Health is home made

Health is home made


Home made: Meal prep when you don’t have time

Cooking for oneself is the greatest act of self-love. When you take the time to prepare nourishing meals for yourself, you will start shying away from self-sabotaging habits and relationships. How we relate to ourselves and how we eat is intimately interconnected.

How to begin?

Ditch the recipes

This may sound counter-intuitive but sticking to recipes, especially if they’re written by foreign chefs, always turns into a “treasure-hunt,” as they always demand for hard-to-find imported ingredients.

Cook intuitively

Play with local, in-season produce in the Farmer’s Market (Palengke) instead. Seasonal harvests are more affordable and are at the peak of their flavor which means you need not add a lot of ingredients or do too much when you cook with them. Unleash your inner Chef and get inspiration from Instagram, Google search, Pinterest and You Tube on how to make the most of the season’s bounty to make fuss-free delicious recipes.

Stock-up on these pantry essentials:

Beans; Monggo, Lima, Kidney

Grains: Brown rice, Adlai, Quinoa. Millet

Pasta; Penne, Spaghetti

Shiratake noodles


Extra-virgin olive oil

Culinary Coconut Oil


Sesame oil

Soy sauce; Tamari, Coconut Aminos

Vinegar; Coconut, Cane, White wine, Rice wine


Nuts: Cashew, Pili, Peanuts

Torilla wraps

Pickled vegetables

Spices and Aromatics

Sea Salt

Whole Pepper

Coconut or Muscovado Sugar

Dried Chilli / Chilli flakes

Curry Powder


Get fresh always:

Garlic, Onions, Tomatoes, Ginger, Turmeric

Herbs: (Buy sparingly, use immediately. Choose only 1-3 kinds a week)

Must have: Cilantro, Bay Leaf, Leeks

Optional: Rosemary, Thyme, Basil, Kaffir Lime

Tip: You can easily whip-up a flavorful wholesome meal with your Farmer’s market finds and just five added ingredients or less of your pantry essentials.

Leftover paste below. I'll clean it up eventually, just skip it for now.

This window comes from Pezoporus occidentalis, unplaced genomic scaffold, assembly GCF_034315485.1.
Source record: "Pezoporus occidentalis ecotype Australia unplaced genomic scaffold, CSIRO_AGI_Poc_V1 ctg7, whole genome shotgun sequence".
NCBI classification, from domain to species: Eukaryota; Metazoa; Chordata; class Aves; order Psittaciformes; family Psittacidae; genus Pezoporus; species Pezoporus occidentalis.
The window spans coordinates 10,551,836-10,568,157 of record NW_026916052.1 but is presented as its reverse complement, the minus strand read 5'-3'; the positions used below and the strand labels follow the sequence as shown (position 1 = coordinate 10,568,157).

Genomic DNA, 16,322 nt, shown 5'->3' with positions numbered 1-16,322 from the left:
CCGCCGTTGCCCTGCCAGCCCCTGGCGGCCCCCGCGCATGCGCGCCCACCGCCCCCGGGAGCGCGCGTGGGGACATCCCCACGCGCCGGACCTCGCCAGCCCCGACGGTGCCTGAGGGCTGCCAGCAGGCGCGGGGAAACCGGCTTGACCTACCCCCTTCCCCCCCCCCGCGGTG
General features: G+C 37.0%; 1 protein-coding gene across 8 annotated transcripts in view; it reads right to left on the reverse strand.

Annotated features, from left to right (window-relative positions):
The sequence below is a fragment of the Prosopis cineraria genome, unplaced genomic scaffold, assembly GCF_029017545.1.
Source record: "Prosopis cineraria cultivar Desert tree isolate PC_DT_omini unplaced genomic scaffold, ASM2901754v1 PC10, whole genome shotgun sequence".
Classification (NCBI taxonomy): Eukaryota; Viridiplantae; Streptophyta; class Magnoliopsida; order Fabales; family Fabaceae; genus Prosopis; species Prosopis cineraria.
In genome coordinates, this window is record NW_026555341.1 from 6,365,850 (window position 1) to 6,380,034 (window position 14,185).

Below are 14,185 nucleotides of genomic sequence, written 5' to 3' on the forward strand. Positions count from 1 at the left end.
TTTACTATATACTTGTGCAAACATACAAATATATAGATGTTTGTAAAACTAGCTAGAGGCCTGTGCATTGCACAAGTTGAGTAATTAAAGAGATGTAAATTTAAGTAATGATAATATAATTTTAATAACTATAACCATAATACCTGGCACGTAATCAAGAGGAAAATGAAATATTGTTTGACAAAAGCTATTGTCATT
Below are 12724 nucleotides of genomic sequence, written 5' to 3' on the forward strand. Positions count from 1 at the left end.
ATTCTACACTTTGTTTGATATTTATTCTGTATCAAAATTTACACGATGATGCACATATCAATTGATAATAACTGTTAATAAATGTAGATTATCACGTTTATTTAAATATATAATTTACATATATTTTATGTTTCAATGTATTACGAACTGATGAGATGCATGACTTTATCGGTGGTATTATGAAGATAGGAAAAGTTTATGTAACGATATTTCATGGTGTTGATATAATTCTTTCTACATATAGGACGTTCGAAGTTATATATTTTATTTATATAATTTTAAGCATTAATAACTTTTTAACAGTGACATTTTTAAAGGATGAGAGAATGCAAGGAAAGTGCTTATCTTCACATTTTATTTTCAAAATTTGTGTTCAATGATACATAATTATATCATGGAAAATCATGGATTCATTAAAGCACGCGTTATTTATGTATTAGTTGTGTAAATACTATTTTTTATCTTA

Invest on Kitchen tools: You don’t need a lot, just key good ones.

Cast Iron Pan: For sauteing, roasting and even baking.

Steel Pot: For broths, soups, beans and grains.

Chefs Knife: For chopping and cutting

Paring knife: For peeling

Wooden chopping board

Mortar and Pestle

Strainer: For rinsing noodles, Pasta and Salad greens. Can double as a steamer.

Small whisk: For dressings and sauces

Portion guideline

Fist-sized choice of protein, a cup of whole grains and a generous serving of vegetables on your plate every meal. Flavor with a handful of healthy fats.

Pre-prep Hacks:

Pre-cook a week’s worth grains and beans.

Sautee greens in garlic for easy topping on fried rice, omelets, pastas or wrap in tortilla.

A big batch of pasta sauce is also great on toast, as a dip and even as the base of a stew.

Freeze over-ripe fruits to turn into smoothies.

Make use of leftover vegetables by boiling yourself a stock.

Full article at SUN LIFE GO WELL :

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